Back in 2003, I wrote a piece for The F-Word on body image. I was in my late 20s and only just managing to get to grips with the fact that my body’s outward appearance didn’t match the image I had of it in my head. I had begun to summon the self-confidence to say that I was happy with the way I looked, despite the fact that hundreds of media images a day were trying to tell me I was abnormal. Slowly, I ditched the ‘fat days’ and fretting about the size of my belly, instead concentrating on how I felt rather than how I looked. When I went out at night and people told me I looked fantastic, I actually believed them. It was the first step to a happier me.
I have no idea if my own personal journey is the same as anyone else’s, and I also haven’t a clue as to whether it was something specific I did that fixed my own body image. Perhaps it’s something that just happens to a lot of women when they reach their 30s. I do know for sure now that I want to help other people through the same issues, but the problem is I don’t know how. What, if anything, can I say to make it better? I know someone truly gorgeous in her mid 20s who is going through the exact same thing I did ten years ago and, although it hurts to see her this way, I know just how she feels. No matter how many times her friends tell her she’s beautiful, she still feels fat. She says she wants to get slimmer for her own reasons which I really do hope is true, but any negativity I feel from her gets me worried that she’s on a path to body hatred.
I wonder if any of us would yearn to be a specific shape or size if there was a more varied mixture of people portrayed as acceptable in the media. I quit buying magazines and now no longer watch television programmes as they are broadcast, so my exposure to advertising was greatly reduced which I think helped me a lot at a time when I wasn’t confident enough to deal with it. The first step to feeling happy about your body is to stop comparing yourself to others. Just remember that the only person that you need to love you is you. Even, like me, you want to be loved by others, the first step is to love yourself. Why do you want to be thinner, younger or fitter? If it really will make you happy, then go for it, but don’t do it just to please anyone else. Chances are that what you need to be truly happy is simply confidence in all aspects of yourself.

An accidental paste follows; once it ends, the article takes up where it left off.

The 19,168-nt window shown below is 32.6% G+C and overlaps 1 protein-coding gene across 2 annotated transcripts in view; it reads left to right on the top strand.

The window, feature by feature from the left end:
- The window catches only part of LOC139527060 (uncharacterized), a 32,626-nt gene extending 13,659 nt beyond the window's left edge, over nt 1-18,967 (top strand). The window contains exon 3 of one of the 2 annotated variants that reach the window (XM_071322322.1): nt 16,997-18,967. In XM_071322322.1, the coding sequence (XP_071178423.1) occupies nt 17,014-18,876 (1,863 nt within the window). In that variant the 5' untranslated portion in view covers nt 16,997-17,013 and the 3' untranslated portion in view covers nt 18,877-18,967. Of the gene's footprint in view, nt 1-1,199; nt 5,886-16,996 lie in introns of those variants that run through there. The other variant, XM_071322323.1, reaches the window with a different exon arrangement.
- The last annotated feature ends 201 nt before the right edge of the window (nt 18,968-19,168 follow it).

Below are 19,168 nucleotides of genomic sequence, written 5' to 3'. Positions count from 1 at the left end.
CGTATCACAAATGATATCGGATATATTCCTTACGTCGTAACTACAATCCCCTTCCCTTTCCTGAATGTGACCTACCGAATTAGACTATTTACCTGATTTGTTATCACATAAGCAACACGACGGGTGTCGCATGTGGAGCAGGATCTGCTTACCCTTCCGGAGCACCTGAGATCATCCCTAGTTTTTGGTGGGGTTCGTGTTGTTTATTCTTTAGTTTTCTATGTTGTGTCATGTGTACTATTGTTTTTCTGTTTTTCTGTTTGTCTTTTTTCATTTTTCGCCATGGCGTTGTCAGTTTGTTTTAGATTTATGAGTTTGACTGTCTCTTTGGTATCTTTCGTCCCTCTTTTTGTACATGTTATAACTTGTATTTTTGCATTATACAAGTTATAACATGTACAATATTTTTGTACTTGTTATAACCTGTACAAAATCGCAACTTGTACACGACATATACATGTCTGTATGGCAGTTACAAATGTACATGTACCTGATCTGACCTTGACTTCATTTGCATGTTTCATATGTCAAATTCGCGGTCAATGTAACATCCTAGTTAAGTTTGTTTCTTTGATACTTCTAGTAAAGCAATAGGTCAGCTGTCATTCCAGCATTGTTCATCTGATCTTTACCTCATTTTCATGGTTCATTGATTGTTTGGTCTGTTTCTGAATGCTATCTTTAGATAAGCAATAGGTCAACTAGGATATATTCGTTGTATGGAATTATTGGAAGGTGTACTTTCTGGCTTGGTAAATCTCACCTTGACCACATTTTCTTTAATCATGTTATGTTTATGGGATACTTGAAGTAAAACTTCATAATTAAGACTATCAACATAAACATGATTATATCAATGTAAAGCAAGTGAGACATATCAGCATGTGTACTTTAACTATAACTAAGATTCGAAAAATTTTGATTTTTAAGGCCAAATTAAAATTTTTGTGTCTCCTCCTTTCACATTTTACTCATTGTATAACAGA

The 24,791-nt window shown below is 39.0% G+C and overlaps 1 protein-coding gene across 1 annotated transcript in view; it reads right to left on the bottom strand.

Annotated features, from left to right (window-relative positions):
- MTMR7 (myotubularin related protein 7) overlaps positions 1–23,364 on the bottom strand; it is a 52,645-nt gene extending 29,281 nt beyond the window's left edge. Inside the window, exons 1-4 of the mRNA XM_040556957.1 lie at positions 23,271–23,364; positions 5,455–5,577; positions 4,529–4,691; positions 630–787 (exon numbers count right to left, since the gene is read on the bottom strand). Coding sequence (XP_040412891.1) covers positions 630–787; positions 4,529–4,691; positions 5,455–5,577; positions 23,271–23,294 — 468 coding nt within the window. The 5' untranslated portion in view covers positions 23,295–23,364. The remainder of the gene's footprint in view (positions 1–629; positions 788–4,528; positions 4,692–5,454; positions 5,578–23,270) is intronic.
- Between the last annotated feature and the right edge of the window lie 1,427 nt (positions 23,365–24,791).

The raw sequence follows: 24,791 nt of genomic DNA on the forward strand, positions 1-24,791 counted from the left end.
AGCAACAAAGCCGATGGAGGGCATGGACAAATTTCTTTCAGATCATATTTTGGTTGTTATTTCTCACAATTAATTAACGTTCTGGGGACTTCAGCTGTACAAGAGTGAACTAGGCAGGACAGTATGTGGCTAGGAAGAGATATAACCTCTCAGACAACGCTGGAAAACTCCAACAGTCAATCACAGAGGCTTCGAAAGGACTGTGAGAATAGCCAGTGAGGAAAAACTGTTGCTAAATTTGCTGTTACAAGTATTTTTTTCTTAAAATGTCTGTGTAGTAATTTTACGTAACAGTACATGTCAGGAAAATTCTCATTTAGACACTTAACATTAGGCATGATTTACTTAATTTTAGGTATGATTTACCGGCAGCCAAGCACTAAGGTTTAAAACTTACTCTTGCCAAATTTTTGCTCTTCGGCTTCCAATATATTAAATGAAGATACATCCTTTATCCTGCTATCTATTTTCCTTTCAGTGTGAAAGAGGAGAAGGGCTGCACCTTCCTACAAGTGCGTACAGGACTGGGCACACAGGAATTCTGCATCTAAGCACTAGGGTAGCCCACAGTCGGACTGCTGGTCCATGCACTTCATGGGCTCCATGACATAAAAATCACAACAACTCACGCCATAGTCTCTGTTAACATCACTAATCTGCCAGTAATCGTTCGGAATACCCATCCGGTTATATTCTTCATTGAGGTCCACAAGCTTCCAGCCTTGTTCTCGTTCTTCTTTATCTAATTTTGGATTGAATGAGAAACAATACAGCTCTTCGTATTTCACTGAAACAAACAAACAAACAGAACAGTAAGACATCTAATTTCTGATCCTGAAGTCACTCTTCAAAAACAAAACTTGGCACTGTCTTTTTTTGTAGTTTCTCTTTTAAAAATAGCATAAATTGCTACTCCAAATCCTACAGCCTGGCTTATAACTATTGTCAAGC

A quick side-note: never ever think that all feminists disagree with physical self improvement. What I dislike is the idea that women are buying into the Beauty Myth and becoming self-hating consumers of all products/services they believe will lead them to this, largely unattainable, young thin ideal. If you love the adrenaline rush you get from exercise and want to be fit, great. If you want to cut out meat from your diet to become healthier, well, good for you. However, if you’re publicly whining about wanting to lose weight without giving your reasons, don’t be offended if we assume you’re being negative. We’ve all been there and just don’t want you making the same mistakes.
On re-reading my old article though, do you know what the really sad thing is about it? I said then that men are not under the same pressure to conform to specific ideals regarding body image but it appears that now, increasingly, they are. I’ve seen men’s insecurities rear their ugly heads first hand and, on telling Twitter I was going to blog on this subject, a male friend told me that he also struggles with body image issues but that guys rarely talk about it. A recent episode of Glee rather surprisingly tackled the subject extremely well, showing that the same pressures affect young men these days and even the fittest guys can still see themselves as fat. So, if this is now happening to more and more young people, what on earth can we do to stop it? Answers on a postcard, please.
Images by lipsticklori, taken in 2007 for an A-level photography project on women and food.